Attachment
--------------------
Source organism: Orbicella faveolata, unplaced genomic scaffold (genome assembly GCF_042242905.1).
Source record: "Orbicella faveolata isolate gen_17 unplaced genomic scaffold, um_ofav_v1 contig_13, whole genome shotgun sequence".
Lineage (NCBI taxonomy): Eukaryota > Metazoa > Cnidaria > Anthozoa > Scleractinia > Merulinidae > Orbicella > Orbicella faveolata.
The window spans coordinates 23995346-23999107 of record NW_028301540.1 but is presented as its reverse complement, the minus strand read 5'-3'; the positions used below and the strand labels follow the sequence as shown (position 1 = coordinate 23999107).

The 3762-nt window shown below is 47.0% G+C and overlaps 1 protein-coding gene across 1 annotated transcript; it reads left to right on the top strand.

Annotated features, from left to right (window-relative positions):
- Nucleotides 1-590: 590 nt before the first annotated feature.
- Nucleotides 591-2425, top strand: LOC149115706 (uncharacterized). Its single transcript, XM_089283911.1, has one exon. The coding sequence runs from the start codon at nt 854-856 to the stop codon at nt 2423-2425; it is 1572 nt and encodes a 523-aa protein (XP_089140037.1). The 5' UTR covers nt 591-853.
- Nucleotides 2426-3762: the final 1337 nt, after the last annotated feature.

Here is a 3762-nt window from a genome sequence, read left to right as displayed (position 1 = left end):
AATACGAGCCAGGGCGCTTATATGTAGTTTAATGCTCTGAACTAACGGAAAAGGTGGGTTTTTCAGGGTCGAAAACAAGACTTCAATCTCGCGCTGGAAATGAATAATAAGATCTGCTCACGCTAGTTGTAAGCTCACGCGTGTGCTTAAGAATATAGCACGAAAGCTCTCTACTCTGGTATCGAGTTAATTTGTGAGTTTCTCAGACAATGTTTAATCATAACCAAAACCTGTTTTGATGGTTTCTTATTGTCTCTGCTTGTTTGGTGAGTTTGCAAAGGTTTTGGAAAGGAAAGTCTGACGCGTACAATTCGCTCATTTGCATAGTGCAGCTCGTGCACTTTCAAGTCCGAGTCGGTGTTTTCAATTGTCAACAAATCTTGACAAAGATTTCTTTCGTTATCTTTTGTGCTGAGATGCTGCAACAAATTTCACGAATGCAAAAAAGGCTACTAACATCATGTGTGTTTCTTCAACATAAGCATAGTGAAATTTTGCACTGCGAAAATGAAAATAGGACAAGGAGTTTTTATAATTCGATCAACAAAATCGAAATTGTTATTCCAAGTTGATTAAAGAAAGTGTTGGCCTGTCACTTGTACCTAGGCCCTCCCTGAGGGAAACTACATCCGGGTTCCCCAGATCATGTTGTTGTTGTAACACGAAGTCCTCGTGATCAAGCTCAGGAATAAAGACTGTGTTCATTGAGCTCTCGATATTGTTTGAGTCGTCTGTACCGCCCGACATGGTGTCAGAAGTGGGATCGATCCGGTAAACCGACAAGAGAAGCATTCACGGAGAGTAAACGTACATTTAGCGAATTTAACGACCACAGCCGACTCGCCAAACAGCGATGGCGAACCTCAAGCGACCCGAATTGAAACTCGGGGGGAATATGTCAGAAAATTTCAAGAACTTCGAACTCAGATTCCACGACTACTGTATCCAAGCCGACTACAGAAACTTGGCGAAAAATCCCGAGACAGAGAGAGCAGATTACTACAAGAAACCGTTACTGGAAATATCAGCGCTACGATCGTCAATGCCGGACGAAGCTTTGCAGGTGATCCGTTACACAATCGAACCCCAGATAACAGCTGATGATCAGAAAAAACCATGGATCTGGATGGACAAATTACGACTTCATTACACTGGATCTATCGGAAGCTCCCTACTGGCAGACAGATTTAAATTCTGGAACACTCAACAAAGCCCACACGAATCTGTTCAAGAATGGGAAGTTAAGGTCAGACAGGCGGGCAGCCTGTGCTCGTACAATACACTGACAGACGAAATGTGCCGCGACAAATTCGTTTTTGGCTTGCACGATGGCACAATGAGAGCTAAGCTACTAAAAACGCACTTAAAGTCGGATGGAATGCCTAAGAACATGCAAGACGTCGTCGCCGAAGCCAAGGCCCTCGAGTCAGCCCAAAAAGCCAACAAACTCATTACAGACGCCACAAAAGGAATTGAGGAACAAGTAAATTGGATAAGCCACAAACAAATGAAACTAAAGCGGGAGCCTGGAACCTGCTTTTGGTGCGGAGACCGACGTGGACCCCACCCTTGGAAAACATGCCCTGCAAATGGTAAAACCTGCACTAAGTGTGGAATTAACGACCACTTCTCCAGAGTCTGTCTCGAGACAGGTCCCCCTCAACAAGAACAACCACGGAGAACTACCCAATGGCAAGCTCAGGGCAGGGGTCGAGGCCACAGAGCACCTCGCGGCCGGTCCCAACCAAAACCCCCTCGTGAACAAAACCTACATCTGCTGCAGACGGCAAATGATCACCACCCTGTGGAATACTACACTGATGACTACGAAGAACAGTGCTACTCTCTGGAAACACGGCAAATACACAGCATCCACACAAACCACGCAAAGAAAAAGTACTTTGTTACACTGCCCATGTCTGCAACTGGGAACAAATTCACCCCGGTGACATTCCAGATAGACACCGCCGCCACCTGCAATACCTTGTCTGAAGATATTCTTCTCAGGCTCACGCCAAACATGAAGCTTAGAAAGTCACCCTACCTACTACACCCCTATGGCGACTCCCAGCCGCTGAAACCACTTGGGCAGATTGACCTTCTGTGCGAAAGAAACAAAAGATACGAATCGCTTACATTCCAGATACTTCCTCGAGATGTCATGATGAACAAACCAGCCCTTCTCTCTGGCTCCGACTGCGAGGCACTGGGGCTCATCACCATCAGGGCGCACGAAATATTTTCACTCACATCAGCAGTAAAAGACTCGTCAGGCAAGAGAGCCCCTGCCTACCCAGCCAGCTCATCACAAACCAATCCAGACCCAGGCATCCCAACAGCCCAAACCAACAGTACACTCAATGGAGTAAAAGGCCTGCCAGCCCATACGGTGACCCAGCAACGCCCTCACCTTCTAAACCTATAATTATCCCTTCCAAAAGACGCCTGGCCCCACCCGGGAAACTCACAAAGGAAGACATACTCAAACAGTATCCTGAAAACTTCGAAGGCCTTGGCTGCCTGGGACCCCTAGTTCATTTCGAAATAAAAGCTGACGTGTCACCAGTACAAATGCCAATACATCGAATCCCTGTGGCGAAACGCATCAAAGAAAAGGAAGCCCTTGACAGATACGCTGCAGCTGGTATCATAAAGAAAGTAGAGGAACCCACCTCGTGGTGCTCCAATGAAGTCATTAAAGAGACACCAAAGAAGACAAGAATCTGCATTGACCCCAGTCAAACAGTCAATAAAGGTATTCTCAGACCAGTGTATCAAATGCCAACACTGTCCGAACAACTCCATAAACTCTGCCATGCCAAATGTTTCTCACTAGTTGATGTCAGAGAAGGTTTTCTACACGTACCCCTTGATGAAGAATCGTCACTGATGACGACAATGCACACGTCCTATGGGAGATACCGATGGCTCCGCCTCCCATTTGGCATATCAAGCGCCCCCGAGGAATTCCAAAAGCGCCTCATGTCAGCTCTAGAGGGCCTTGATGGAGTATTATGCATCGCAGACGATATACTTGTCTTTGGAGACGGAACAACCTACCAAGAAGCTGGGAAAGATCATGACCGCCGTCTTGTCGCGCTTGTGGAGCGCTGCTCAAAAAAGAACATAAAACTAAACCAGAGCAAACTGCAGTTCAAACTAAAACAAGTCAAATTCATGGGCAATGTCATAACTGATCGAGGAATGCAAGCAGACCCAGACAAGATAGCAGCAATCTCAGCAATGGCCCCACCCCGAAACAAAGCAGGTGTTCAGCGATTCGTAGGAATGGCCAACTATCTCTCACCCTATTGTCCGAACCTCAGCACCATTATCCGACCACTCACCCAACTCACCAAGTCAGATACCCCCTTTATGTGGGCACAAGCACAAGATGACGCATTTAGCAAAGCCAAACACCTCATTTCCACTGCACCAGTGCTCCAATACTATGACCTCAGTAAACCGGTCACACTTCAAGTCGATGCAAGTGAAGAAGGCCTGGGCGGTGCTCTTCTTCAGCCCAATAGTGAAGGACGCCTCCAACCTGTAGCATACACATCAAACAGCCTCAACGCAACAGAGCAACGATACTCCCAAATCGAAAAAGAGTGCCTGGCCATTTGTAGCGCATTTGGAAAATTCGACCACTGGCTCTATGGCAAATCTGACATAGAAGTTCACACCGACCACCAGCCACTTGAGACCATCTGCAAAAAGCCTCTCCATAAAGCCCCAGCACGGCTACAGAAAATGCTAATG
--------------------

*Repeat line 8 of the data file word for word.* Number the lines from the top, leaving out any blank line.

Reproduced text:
- Nucleotides 591-2425, top strand: LOC149115706 (uncharacterized). Its single transcript, XM_089283911.1, has one exon. The coding sequence runs from the start codon at nt 854-856 to the stop codon at nt 2423-2425; it is 1572 nt and encodes a 523-aa protein (XP_089140037.1). The 5' UTR covers nt 591-853.